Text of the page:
Required Reading

There has been a big push for student choice of books in ELA courses across the country in the past few years. While I agree that student choice creates more buy-in from students and helps them own their education more, ultimately, I feel that student choice alone fails to create high academic achievement.

The other day a few of my colleagues and I were discussing the BBC’s list of 100 books people need to read. I typically don’t like top #’s lists, because I feel they can be superficial and very subjective, but it sparked an interesting discussion about reading in general. Two math teachers concluded that most of the books they’ve read on the list were read because they forced to do so in high school. They appreciated the fact that they were exposed to that kind of literature (academic/canonized literature) and admitted that they never would have read them if they weren’t made to. Most of the texts that I use in class were on that list, and I feel confident in saying that most of my students, much like my colleagues, wouldn’t read those texts if I didn’t “make them.”

Why make them?

You can Google ” importance of student choice in reading” and find many compelling arguments for its use. Most of the arguments center around data that proves student choice increases reading in general and, therefore, vocabulary, writing skills and the like. I agree that teaching students these skills is absolutely needed and I absolutely want my students to read for the rest of their lives, but I have to ask, “ultimately, what kind of readers will they be?” I argue that we will simply create passive readers; readers that mouth the words, enjoy the characters and plot, but fail to go any further.

I want my students to leave my class with a life-long desire not just to read, but to think analytically about the world; to think about what makes themselves and others tick. This is not to say that you can’t think deeply about student choice literature because I know that in many universities across the nation you can take whole courses in, for example, Harry Potter and other contemporary, popular literature. However, literature like HP doesn’t naturally lend itself to analysis. What I mean is not that you can’t analyze HP. Rather, readers of HP are too easily caught up in the adventure and story, passing over, all too easily, its depth. It’s our desire to be entertained that prevents HP from giving us the wealth of analysis it has to offer. If we only let students choose books they want to read, they will be far less likely to branch away from their comfort zone and challenge themselves. Therefore, us, their teachers, need to push them.

Now let me stress that I am speaking purely from the perspective of an high school English teacher. I believe strongly that students needs differ greatly from K-12. I recently had a conversation with a colleague that came up from middle school this year to teach at the high school. She feels that in elementary school students need to read goofy, fun books that connect to their vivid imaginations (not to say older students don’t have vivid imaginations); middle schoolers need room to explore literature they can connect to on a deeply personal level; and that high school students need to be challenged by literature that pushes them to think outside of themselves. I think this is an insightful way of looking at the developmental differences of students at different ages. As a high school teacher, I need to show them a world they’ve never seen before.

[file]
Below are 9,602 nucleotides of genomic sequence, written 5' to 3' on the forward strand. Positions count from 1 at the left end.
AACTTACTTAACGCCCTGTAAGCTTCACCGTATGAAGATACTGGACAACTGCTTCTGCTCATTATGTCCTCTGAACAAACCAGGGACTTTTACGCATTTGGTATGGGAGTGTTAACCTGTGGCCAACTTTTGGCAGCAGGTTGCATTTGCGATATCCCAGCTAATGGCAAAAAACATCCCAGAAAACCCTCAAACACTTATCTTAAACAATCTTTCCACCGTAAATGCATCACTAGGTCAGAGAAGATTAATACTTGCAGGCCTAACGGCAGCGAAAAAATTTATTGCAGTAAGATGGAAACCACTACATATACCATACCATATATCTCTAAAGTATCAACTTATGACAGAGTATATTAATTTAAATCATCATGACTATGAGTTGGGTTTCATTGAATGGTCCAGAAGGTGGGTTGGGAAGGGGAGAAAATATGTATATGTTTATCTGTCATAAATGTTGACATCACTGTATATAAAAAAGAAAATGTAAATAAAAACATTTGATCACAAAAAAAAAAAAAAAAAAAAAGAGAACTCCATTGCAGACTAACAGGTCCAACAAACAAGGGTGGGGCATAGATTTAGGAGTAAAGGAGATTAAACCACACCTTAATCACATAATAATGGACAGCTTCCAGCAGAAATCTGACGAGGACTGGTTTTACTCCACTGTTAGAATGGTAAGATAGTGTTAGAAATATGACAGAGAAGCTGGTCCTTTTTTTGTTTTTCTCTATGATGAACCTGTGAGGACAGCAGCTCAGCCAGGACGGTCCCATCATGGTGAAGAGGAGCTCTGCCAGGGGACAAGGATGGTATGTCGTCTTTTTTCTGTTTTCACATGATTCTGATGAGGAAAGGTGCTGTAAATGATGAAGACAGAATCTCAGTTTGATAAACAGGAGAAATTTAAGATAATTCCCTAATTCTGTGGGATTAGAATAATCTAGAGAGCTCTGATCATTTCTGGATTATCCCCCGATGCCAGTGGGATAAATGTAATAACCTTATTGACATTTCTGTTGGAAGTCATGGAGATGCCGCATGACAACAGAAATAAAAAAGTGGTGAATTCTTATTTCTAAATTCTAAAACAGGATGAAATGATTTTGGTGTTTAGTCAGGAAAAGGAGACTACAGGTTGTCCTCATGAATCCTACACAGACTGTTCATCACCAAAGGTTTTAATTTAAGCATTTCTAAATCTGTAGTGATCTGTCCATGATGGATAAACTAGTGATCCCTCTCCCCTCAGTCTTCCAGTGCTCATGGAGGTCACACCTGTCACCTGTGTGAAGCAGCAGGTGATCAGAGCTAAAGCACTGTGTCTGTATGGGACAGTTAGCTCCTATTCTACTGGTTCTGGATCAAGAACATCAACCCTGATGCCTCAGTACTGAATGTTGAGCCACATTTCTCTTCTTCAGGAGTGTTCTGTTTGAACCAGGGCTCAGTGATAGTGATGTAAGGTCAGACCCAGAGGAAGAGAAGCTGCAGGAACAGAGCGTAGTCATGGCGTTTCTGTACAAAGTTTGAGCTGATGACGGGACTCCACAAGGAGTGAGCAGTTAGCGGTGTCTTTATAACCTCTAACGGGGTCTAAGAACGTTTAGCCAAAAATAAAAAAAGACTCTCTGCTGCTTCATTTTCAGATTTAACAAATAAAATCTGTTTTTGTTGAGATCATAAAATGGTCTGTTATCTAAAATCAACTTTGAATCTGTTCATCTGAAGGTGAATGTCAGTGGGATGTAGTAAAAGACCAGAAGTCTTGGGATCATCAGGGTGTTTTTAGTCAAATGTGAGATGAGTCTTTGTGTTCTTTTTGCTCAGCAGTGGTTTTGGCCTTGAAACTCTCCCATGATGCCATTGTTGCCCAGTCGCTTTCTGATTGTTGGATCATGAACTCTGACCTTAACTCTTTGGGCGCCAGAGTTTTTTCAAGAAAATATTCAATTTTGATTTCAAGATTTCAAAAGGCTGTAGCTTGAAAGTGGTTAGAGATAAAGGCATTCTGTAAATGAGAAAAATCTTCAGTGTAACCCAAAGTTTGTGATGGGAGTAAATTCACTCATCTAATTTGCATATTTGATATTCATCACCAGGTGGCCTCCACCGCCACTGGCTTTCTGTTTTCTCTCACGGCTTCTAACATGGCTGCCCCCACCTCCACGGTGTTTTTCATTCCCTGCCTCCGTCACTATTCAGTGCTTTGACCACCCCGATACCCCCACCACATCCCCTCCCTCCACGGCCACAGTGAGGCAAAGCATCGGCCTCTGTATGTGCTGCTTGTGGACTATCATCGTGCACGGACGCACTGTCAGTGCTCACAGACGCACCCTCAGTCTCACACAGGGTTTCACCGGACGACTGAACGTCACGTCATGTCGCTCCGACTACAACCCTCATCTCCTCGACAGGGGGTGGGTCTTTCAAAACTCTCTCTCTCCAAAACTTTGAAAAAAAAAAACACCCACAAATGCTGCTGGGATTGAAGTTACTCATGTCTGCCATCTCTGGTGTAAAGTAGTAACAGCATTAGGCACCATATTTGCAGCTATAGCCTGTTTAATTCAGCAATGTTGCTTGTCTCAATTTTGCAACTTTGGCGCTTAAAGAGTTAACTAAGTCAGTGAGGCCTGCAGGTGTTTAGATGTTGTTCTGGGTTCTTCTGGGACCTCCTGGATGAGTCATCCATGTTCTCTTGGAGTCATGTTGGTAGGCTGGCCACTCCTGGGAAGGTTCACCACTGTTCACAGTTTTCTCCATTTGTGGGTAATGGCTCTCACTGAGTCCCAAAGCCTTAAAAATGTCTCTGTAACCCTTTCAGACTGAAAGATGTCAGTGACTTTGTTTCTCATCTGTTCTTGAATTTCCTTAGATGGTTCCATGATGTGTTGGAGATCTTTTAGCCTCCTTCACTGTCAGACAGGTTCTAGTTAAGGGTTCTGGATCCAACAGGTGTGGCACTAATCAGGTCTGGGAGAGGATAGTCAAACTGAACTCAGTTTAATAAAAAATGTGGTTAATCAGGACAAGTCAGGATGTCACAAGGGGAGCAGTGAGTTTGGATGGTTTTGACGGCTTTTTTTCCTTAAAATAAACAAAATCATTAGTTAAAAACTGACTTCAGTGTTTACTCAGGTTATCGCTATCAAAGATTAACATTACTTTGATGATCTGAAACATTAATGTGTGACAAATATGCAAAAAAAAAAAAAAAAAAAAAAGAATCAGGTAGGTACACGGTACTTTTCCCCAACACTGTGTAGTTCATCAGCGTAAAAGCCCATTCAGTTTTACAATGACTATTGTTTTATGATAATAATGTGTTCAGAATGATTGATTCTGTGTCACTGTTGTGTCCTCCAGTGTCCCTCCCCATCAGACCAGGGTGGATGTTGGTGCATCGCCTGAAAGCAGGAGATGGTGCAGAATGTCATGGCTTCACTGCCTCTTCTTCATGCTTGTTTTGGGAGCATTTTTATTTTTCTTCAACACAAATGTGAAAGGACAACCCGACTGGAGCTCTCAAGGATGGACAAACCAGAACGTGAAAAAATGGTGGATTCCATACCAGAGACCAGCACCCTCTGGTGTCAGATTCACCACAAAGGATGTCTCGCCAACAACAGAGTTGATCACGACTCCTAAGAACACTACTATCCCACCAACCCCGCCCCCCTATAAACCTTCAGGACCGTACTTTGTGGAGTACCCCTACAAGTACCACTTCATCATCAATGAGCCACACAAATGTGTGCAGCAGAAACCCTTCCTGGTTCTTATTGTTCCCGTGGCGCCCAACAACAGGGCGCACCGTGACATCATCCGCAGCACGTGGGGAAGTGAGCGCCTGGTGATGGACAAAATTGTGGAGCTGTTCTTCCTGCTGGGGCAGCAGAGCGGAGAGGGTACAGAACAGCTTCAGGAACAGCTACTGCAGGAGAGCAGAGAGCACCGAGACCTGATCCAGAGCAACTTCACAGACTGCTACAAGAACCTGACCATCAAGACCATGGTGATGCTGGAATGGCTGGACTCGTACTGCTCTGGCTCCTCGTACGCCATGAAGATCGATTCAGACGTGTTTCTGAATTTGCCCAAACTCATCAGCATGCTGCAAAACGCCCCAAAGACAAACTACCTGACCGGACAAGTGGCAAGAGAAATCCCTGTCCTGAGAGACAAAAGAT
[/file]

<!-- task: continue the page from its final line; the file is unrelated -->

Students are shocked when I show them the true depth writing has. My sophomores read Fahrenheit 451, well when I say read, I mean 25 percent-ish actually read it over the summer and the others spark note it or don’t bother at all. But it isn’t until we look at the text as a class and we take fifty minutes to analyze the first three paragraphs, that they see the importance of language and literature. Even those who actually read it are surprised at the complexity of what seems like such a straight forward book. The best part is, they like it even more because they’ve been let in on the secret power of literature. They see literary texts not as passive entertainment, but as puzzles that need to be solved. We are doing our students a disservice if we aren’t showing them that books are like clocks with intricate mechanisms that make the simple looking hands go round.

Then why not use student choice books to do this?

Because it is too easy to slip back into our comfort zone of passive entertainment and I can’t teach/guide twenty different texts in an insightful, in-depth way at the same time. I realize that I am the limitation in this scenario, but there needs to be something said for my experience with the literature I have read.

One of my favorite texts to teach my IB students (see my previous post about what I “do” with literature) is Heart of Darkness. Its greatness comes from the fact that you can’t passively read it; you can’t get lost in the plot and characters. No student on earth has ever picked it up and enjoyed the storyline. HoD demands a close reading and the enjoyment for the text can only come from solving the puzzle. It’s a very hard text because every word, every dash even, is important. Students groan when we start working with it, but by the time we’re done, they can’t believe how differently they see not only HoD, but all literature.

Students need to be pushed out of their comfort zone and away from what they know of analysis. They need to be shown what they’re capable of, even if that experience is scary and uncomfortable for them.

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